Suzy Friedman, Senior Director of Agricultural Sustainability for the Environmental Defense Fund lays some basic principles for bring farmers and environmentalists into partnership.
Environmental Defense Fund’s David Festa lays out why a steady, consistent approach to environmental regulation is better for the economy and an expression of democratic values.
Stuart Thompson, Senior Lecturer in Plant Biochemistry at the University of Westminster lays four key challenges to global food security: drought, emerging diseases, salty soils, and fertilizer dependence.
There are tremendous opportunities to increase yields throughout South Asia and sub-Saharan Africa. Increasing yields through new farming practices could triple maize production in sub-Saharan Africa and increase wheat and rice production in South Asia by about 50 percent. Gains on this scale could dramatically reduce hunger and food insecurity in some of the most vulnerable nations in the world.
It’s been a good winter for drought-stricken California. Record-breaking precipitation in January has raised reservoir levels and added to the essential Sierra Nevada snowpack. It will take many years of consistent, above-average rainfall to fully recover from the drought, and that seems unlikely given the variable nature of the state’s climate. California’s water problems are not only the result of historically scant rainfall. Convoluted water policies, patchwork regulations and burdensome water politics perpetuate the problems, causing imbalances in the way water is managed.
If nature has not been optimized by any process that we know of, and therefore consists of mostly random mixes of species dictated primarily by natural disturbances, then there is no reason to “follow nature’s lead.” But if we don’t, what are we left with?
We are left with an agriculture based on human ingenuity.
SANQUIANGA NATIONAL PARK, Colombia – Along the northern edge of Colombia’s Pacific coast region, thousands of people rely on an unassuming shellfish called a “piangua” for daily survival. The small, black clam lives tucked deep in the stinky mud of mangrove trees.
But the global decline of mangrove forests at about 1 percent annually, years-long decline of the piangua, encroaching drug traffickers, and the stigma surrounding piangua pickers are endangering the traditional practice of piangua picking
Global trade has made it easier to buy things. But our consumption habits often fuel threats to biodiversity — such as deforestation, overhunting and overfishing — thousands of miles away.
Now, scientists have mapped how major consuming countries drive threats to endangered species elsewhere. Such maps could be useful for finding the most efficient ways to protect critical areas important for biodiversity, the researchers suggest in a new study.
Behind many efforts to make agriculture more sustainable is the idea that our farming systems need to be more like nature. in addition to being false, the whole idea of the “balance of nature” is misleading. From it has come the view that ecosystems are a highly complex, integrated system of interactions between species, complexity that is beyond our understanding. The evidence, however, points to different conclusions.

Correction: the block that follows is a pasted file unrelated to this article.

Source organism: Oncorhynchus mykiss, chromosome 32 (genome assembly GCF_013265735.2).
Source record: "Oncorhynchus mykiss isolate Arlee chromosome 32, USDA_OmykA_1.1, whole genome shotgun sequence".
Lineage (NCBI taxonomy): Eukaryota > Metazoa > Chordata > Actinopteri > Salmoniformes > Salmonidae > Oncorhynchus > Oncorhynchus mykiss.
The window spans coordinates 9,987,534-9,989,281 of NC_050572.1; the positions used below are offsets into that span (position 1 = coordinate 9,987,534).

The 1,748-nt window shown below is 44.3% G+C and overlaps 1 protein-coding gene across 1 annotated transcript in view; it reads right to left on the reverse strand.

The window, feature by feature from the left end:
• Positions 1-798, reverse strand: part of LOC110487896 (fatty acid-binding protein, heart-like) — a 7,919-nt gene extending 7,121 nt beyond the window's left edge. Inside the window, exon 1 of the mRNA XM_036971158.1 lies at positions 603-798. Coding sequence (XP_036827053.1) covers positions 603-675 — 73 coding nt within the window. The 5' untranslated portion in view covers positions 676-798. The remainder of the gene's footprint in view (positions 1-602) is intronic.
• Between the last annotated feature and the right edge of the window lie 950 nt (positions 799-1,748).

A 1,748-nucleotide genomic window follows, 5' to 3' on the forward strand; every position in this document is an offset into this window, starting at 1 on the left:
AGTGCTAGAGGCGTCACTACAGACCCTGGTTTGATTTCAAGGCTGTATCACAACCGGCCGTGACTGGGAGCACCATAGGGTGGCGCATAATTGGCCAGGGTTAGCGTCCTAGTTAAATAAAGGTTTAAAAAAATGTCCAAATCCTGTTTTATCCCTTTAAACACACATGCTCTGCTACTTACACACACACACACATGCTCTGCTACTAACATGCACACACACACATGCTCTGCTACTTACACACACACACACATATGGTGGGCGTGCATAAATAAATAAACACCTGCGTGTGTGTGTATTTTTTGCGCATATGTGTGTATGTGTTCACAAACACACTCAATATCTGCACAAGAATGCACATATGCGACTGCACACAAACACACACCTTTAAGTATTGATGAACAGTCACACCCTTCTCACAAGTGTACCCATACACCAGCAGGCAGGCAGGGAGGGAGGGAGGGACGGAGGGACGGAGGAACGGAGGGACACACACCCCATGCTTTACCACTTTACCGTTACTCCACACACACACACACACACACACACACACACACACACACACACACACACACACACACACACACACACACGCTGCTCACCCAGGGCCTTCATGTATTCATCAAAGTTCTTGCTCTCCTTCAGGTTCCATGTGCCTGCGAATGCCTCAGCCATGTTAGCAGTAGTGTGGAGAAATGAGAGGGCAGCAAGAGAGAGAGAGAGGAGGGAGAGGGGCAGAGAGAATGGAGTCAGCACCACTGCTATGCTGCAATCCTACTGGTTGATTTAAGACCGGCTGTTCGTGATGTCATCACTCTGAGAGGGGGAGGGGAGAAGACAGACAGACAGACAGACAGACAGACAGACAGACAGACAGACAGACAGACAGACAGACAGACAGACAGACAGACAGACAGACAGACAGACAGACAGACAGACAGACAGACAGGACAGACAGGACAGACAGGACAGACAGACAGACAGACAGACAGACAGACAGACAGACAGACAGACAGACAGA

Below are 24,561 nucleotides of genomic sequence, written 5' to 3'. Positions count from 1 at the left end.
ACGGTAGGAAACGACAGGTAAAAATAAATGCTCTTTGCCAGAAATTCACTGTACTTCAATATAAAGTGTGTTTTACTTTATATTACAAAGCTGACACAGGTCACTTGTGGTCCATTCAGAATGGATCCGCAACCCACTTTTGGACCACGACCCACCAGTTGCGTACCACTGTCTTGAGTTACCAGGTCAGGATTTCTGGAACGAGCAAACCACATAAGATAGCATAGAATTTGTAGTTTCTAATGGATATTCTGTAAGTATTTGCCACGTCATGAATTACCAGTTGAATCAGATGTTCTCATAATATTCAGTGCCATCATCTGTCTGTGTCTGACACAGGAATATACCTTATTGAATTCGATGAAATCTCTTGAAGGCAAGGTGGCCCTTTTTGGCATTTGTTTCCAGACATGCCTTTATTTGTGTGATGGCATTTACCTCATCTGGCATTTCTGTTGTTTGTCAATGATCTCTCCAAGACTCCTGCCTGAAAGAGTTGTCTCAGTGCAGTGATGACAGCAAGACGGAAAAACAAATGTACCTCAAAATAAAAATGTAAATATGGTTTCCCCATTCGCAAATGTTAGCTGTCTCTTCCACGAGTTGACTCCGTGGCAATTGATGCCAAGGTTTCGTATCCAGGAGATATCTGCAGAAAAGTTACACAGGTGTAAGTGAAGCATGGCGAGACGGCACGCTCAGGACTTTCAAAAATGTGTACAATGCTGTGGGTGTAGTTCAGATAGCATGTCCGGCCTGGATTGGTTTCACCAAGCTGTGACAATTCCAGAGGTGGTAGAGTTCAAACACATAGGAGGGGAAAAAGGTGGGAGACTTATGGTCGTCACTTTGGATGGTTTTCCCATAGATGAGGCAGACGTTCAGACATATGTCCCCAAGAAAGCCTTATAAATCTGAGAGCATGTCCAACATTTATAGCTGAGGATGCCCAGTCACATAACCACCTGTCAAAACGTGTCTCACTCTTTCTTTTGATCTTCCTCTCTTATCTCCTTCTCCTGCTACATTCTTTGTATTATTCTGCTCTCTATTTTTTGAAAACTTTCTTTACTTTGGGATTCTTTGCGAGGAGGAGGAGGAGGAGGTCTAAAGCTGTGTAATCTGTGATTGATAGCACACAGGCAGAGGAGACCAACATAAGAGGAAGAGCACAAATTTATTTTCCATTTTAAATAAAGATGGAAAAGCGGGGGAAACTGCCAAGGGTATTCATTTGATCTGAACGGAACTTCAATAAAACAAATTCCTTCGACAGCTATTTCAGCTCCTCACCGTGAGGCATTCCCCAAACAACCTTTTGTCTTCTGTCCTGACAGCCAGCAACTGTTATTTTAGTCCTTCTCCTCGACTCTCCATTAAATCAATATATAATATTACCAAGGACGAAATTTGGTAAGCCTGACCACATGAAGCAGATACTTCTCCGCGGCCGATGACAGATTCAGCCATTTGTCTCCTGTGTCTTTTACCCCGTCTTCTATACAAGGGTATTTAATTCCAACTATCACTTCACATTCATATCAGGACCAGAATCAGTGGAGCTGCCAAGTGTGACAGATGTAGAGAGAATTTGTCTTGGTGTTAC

You know that greenhouse gases are changing the climate. You probably know drinking water is becoming increasingly scarce, and that we’re living through a mass extinction.
But when did you last worry about phosphorus?
The Obama administration White House Council on Environmental Quality (CEQ) recently released an intriguing report on how the United States can transition to a low-carbon economy by 2050 while continuing economic growth. The report gives a starring role in this job to agricultural lands.
“Mid-Century Strategy for Deep Decarbonization” outlines a 3-pronged strategy for reducing greenhouse gas emissions by 80 percent while accelerating job-creating innovation. Calling each strategy “critical,” CEQ first lists the familiar call to transition to renewable and low carbon forms of energy.
The second key strategy, however, is less often discussed: the potential of cropland and grassland soils, as well as forests, to store and sequester hundreds of millions of tons of CO2 annually. The report – informed by decades of scientific research – describes the opportunities to explore in this area.
The contribution of animal-source foods to global warming cannot be ignored. But encouraging everyone to become vegetarian or even vegan isn’t the silver bullet solution envisioned by some. The direction we need to move in is different in the developed world than it is in the developing world.
If farmers are to mitigate methane emissions, they need to know where and under what conditions the emissions occur. And they need management options that have been proven to make a difference.
Environmental Defense Fund, thanks to a generous grant, is helping to quantify methane emissions from different management approaches. This work builds on EDF’s earlier efforts to develop good estimates of methane released through the energy sector.
Researchers at the University of Washington have bred a grass capable of bioremediating munitions sites by incorporating genes to metabolize RDX – a toxic compound found in munitions sites;- into Switchgrass and Creeping Bentgrass, plants viewed favorably by both graziers and wildlife managers.
Jayson Lusk has researched and written extensively on the impact of the Farm Bill and agricultural subsidies. Jayson joined the FAFDL community last fall for a Q&A on ag economics.
This article from IPES-Food responds to the claims made in a essay by Øystein Heggdal from December, 2016. Through this essay, IPES-Food welcomes the opportunity to demonstrate the wealth of data underpinning IPES-Food’s June 2016 report: ‘From uniformity to diversity: a paradigm shift from industrial agriculture to diversified agroecological systems’
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